looks like a challenging project, good luck keep posting pics of progress.
     
  10. Viking190
    Joined: Jun 2016
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    Location: Laporte IN U.S.A.

    Viking190 New Member

    Thanks for the info guys! Yeah it is quite the project but I've dealt with worse restoring cars and trucks here in the rust belt, I'm just new to boats like this and want it done right. I planned on laying a plywood floor like it had on it when I got the boat but I can see where the original fiberglass floor was at. I have about decided to just do a spray in bed liner for the inside finish, I originally wanted to do carpet or a nice non skid paint but I'm undecided on that right now. I really don't want to do carpet the more I think about it because of moisture. I haven't had time the last few days to work on it nore am I able to crawl around inside because of someone hitting me while I was on my motorcycle so it's on the back burner for a week or two until my knees are good to go. But I have my own shop working on vehicles and I have room inside to store it out of the rain/weather and I pull it outside to work on it. I cut down the original stringers and the fiberglass sides around them and they were MUCH easier to dig out. I cut an extra tire tool to width and bent it to a 90° angle close to the tapered end and tapped it down the groove gently with a tiny hammer and it only took about 2 hours. Getting the old rotten stringers out and the majority of the foam is as far as I've got with it, I'm going to check the transom out before I start doing any flooring. I thought about splitting the boat halfs but the sides/seats only stick out about 1.5-2 feet so I decided not to break that seal if I didn't have to. Once again thanks for the info and when I get back to it I'll post progress pictures and I'm sure I'll have a couple more questions or seek advice before it's all done.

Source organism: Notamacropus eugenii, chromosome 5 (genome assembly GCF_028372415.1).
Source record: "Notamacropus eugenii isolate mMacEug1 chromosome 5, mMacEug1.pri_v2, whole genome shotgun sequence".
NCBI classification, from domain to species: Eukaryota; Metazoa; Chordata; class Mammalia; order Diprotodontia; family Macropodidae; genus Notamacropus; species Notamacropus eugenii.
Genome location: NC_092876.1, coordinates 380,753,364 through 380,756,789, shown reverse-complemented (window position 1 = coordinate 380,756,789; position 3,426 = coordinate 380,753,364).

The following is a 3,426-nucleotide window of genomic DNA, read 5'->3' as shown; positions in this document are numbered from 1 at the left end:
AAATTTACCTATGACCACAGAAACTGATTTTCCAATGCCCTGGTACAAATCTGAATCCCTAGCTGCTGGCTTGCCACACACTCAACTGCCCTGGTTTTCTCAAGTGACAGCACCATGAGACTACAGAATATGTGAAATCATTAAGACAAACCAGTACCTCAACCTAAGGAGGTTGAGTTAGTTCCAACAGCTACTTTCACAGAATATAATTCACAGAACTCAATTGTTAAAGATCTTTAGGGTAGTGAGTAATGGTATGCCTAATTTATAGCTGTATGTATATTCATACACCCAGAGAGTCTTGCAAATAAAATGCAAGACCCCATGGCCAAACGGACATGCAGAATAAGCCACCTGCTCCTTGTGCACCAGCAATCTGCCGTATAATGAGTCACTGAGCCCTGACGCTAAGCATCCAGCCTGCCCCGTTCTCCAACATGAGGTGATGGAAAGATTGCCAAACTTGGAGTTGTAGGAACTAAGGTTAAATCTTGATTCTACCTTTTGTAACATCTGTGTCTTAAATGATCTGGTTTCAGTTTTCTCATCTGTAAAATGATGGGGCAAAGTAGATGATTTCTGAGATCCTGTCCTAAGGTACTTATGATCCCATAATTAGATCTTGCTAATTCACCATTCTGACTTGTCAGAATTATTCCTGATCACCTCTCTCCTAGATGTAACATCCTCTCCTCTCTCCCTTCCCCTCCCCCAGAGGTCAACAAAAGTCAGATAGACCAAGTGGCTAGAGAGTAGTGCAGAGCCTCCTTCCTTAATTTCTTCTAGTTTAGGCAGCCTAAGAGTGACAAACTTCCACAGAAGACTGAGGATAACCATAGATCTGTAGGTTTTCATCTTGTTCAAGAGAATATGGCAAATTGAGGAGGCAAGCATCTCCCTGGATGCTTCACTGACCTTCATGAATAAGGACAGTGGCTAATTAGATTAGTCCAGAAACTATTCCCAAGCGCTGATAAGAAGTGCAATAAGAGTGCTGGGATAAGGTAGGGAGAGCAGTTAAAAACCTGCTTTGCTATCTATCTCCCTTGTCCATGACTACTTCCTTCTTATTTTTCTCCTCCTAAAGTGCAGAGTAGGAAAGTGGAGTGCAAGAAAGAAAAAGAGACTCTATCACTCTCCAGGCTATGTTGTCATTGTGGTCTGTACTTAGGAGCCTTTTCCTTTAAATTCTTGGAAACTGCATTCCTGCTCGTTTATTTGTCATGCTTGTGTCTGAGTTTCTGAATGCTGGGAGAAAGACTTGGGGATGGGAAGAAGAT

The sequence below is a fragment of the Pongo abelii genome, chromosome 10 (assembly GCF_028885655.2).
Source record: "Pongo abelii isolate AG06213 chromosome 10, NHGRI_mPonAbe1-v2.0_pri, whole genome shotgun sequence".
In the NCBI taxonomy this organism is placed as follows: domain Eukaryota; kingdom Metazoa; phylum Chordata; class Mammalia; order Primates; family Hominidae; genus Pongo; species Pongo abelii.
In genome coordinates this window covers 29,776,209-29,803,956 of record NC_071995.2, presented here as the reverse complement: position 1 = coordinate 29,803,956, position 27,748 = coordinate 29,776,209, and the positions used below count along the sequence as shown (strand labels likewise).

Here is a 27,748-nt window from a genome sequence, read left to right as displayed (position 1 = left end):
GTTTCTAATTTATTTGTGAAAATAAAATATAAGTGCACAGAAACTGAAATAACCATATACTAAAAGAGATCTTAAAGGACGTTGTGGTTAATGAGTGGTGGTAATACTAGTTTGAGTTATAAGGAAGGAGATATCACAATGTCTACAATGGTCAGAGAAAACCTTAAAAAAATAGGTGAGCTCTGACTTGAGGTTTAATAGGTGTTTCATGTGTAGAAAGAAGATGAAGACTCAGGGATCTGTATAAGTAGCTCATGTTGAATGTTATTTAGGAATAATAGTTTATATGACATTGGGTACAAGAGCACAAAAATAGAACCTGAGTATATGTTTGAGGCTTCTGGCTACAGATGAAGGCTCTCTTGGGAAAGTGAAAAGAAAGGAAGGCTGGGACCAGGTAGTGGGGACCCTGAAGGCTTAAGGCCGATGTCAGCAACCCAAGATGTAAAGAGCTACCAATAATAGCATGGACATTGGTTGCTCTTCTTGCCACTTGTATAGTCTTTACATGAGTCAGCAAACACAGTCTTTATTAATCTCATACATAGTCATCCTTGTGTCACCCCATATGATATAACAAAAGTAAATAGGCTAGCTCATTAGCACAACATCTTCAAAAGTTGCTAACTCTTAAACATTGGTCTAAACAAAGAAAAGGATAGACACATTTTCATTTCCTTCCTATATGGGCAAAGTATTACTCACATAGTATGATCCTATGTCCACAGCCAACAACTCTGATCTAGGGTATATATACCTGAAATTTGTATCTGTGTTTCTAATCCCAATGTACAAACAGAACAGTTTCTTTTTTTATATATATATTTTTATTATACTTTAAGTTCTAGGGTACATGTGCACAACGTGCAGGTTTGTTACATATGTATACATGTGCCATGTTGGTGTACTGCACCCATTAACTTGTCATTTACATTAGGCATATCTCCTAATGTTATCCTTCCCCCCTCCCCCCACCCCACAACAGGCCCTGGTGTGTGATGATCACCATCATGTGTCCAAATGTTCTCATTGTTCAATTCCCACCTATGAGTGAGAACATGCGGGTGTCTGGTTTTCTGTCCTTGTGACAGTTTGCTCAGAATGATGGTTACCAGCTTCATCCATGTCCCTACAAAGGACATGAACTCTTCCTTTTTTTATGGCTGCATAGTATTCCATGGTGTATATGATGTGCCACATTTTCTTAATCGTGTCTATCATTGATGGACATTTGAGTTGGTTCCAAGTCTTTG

11. mydauphin
    Joined: Apr 2007
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    mydauphin Senior Member

    The keys is cleaning the whole thing up so everything bonds up good. Clean out wood, foam and everything has to get sanded. I hate carpeting on any deck of a boat. I have replaced way too many decks because of carpeting.
     
  12. mickyryan
    Joined: Apr 2016
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    Location: florida

    mickyryan Junior Member

    all total my gutted 17 footer cost about 1200 in materials to get it to cap replacement
    that doesn't include all the stuff I already had for the destruction :)
     

  13. mydauphin
    Joined: Apr 2007
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    mydauphin Senior Member

    I built a 10 foot work boat for my usage. All in all, I believe I spent $700 in materials just for hull, and it was only designed to a 5hp engine. It was designed to be as light as possible. I have easily spent $600 on materials to repair a transom. The point is don't underestimate the real cost of fiberglass and epoxies.